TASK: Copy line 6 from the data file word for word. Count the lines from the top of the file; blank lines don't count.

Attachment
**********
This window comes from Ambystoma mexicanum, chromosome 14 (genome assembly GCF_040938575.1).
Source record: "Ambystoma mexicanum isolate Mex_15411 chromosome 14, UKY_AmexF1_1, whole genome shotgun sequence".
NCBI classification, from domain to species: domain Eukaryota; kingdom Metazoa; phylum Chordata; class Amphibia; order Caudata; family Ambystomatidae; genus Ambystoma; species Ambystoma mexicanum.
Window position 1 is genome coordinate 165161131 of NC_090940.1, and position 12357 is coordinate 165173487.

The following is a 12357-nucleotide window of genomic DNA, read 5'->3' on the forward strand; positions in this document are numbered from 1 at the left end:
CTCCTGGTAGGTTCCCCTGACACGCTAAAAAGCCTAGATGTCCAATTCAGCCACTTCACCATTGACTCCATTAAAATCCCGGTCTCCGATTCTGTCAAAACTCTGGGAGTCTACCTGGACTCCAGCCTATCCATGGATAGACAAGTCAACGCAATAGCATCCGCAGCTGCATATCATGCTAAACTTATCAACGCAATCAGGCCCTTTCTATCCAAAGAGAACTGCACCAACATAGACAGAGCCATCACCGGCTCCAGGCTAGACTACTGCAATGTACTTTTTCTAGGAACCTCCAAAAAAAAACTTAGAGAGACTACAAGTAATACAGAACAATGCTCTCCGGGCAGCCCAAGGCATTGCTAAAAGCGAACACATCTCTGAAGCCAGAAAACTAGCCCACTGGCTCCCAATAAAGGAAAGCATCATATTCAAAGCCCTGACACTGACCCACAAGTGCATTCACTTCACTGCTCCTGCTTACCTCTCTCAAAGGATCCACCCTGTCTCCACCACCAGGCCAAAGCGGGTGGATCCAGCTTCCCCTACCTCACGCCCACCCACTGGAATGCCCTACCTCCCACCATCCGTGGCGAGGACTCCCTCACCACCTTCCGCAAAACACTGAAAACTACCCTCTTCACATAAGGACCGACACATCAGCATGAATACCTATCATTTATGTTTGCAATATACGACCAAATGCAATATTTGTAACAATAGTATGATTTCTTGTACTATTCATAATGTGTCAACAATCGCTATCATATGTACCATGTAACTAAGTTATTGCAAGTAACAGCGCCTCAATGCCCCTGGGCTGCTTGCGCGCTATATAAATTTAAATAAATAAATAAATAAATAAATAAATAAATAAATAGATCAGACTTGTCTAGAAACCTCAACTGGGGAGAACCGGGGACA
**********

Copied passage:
CTCCTGGTAGGTTCCCCTGACACGCTAAAAAGCCTAGATGTCCAATTCAGCCACTTCACCATTGACTCCATTAAAATCCCGGTCTCCGATTCTGTCAAAACTCTGGGAGTCTACCTGGACTCCAGCCTATCCATGGATAGACAAGTCAACGCAATAGCATCCGCAGCTGCATATCATGCTAAACTTATCAACGCAATCAGGCCCTTTCTATCCAAAGAGAACTGCACCAACATAGACAGAGCCATCACCGGCTCCAGGCTAGACTACTGCAATGTACTTTTTCTAGGAACCTCCAAAAAAAAACTTAGAGAGACTACAAGTAATACAGAACAATGCTCTCCGGGCAGCCCAAGGCATTGCTAAAAGCGAACACATCTCTGAAGCCAGAAAACTAGCCCACTGGCTCCCAATAAAGGAAAGCATCATATTCAAAGCCCTGACACTGACCCACAAGTGCATTCACTTCACTGCTCCTGCTTACCTCTCTCAAAGGATCCACCCTGTCTCCACCACCAGGCCAAAGCGGGTGGATCCAGCTTCCCCTACCTCACGCCCACCCACTGGAATGCCCTACCTCCCACCATCCGTGGCGAGGACTCCCTCACCACCTTCCGCAAAACACTGAAAACTACCCTCTTCACATAAGGACCGACACATCAGCATGAATACCTATCATTTATGTTTGCAATATACGACCAAATGCAATATTTGTAACAATAGTATGATTTCTTGTACTATTCATAATGTGTCAACAATCGCTATCATATGTACCATGTAACTAAGTTATTGCAAGTAACAGCGCCTCAATGCCCCTGGGCTGCTTGCGCGCTATATAAATTTAAATAAATAAATAAATAAATAAATAAATAAATAAATAGATCAGACTTGTCTAGAAACCTCAACTGGGGAGAACCGGGGACA